Perovskite Electronic Ratchets for Energy Harvesting

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Electronic ratchets are energy-harvesting devices that can utilize spatially asymmetric potential distributions to convert nondirectional/random sources of energy into direct current. The potential asymmetry can be generated in a number of ways, but one purported mechanism is to redistribute ions directly within the active material. Utilizing the known propensity for ion migration in lead-halide perovskites (LHP), the first LHP flashing electronic ratchet is demonstrated by using a voltage stress to intentionally redistribute halide ions within a prototypical 2D perovskite. The resulting asymmetric potential distribution across the 2D perovskite allows for conversion of both electronic noise and unbiased square-wave potentials into current. Furthermore, simultaneous application of light illumination and voltage stress enhances the asymmetric potential distribution, enabling higher current than the nonilluminated device. This work presents an electronic ratchet system that exploits facile ion migration, which can be modified by both electrical and optical stimuli, providing a model system with the potential to test outstanding mechanistic questions for electronic ratchets.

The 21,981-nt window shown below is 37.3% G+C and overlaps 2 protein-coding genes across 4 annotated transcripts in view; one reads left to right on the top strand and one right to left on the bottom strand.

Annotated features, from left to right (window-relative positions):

Original languageAmerican English
Article number2000831
Number of pages5
JournalAdvanced Electronic Materials
Issue number12
StatePublished - 2020

Bibliographical note

Publisher Copyright:
© 2020 Wiley-VCH GmbH

NREL Publication Number

  • NREL/JA-5900-77075


  • electronic ratchets
  • energy harvesting
  • perovskite
  • transistors


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